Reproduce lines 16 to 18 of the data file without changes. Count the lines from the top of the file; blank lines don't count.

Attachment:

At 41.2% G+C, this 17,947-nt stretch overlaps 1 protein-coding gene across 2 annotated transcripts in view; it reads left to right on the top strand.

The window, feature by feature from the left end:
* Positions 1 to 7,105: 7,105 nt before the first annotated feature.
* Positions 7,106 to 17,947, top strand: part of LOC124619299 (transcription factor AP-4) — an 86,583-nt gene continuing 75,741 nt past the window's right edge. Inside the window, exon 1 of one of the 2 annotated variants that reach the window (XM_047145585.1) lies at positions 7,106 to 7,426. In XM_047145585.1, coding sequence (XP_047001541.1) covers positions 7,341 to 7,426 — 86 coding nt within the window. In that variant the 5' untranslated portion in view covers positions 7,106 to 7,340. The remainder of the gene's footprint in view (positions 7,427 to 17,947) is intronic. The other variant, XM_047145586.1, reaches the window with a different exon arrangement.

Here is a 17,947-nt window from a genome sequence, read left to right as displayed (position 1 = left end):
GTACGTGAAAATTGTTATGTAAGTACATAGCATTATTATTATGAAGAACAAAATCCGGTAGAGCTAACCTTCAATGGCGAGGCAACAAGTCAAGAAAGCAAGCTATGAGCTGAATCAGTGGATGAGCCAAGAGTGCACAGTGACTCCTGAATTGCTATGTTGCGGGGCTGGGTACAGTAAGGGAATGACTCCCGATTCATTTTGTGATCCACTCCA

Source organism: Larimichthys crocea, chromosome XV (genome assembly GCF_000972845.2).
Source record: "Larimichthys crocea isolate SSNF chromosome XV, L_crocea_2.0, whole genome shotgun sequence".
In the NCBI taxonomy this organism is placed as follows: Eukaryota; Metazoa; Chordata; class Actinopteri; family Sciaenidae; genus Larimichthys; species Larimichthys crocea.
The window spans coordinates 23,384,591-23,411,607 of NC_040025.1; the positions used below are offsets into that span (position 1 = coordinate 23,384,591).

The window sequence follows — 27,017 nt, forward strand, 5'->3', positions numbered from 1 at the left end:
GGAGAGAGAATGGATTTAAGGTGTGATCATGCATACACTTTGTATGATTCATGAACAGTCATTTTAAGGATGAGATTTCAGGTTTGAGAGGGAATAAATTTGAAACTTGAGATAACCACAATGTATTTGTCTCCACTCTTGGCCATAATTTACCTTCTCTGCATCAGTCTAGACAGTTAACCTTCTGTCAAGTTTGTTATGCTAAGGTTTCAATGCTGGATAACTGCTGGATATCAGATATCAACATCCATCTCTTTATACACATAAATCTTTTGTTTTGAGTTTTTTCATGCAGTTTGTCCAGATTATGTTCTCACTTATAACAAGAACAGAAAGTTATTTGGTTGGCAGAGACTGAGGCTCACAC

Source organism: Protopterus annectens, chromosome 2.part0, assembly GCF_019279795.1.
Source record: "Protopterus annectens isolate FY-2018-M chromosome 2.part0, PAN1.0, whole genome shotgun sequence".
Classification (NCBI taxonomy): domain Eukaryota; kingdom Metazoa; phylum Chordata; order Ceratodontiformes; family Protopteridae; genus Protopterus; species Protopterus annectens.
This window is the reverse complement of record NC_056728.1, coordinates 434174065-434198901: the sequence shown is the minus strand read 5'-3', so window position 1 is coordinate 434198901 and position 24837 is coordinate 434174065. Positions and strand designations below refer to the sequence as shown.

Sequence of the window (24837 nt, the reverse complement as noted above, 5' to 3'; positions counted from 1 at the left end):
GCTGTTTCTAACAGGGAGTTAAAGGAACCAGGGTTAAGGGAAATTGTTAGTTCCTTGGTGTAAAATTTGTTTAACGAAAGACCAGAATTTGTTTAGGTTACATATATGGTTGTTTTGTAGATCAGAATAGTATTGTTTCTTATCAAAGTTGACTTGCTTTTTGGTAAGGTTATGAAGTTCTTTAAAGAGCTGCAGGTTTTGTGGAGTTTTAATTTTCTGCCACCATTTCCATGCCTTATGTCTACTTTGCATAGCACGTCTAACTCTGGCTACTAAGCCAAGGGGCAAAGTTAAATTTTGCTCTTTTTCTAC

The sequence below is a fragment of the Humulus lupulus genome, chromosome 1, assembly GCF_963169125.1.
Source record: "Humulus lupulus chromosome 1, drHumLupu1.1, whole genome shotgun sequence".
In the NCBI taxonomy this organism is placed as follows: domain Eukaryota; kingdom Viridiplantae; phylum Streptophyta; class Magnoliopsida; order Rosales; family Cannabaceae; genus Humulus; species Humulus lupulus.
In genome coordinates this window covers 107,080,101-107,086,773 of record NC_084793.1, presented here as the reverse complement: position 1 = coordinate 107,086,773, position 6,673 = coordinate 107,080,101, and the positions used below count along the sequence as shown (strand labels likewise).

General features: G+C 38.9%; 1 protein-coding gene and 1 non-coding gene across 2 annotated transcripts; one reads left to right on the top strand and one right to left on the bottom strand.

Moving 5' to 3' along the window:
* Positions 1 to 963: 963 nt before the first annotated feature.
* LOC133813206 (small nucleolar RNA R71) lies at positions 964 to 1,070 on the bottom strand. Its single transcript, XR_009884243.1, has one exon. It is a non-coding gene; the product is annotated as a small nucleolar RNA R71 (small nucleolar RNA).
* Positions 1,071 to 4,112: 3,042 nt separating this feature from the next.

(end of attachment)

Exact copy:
This window is the reverse complement of record NC_056728.1, coordinates 434174065-434198901: the sequence shown is the minus strand read 5'-3', so window position 1 is coordinate 434198901 and position 24837 is coordinate 434174065. Positions and strand designations below refer to the sequence as shown.

Sequence of the window (24837 nt, the reverse complement as noted above, 5' to 3'; positions counted from 1 at the left end):
GCTGTTTCTAACAGGGAGTTAAAGGAACCAGGGTTAAGGGAAATTGTTAGTTCCTTGGTGTAAAATTTGTTTAACGAAAGACCAGAATTTGTTTAGGTTACATATATGGTTGTTTTGTAGATCAGAATAGTATTGTTTCTTATCAAAGTTGACTTGCTTTTTGGTAAGGTTATGAAGTTCTTTAAAGAGCTGCAGGTTTTGTGGAGTTTTAATTTTCTGCCACCATTTCCATGCCTTATGTCTACTTTGCATAGCACGTCTAACTCTGGCTACTAAGCCAAGGGGCAAAGTTAAATTTTGCTCTTTTTCTAC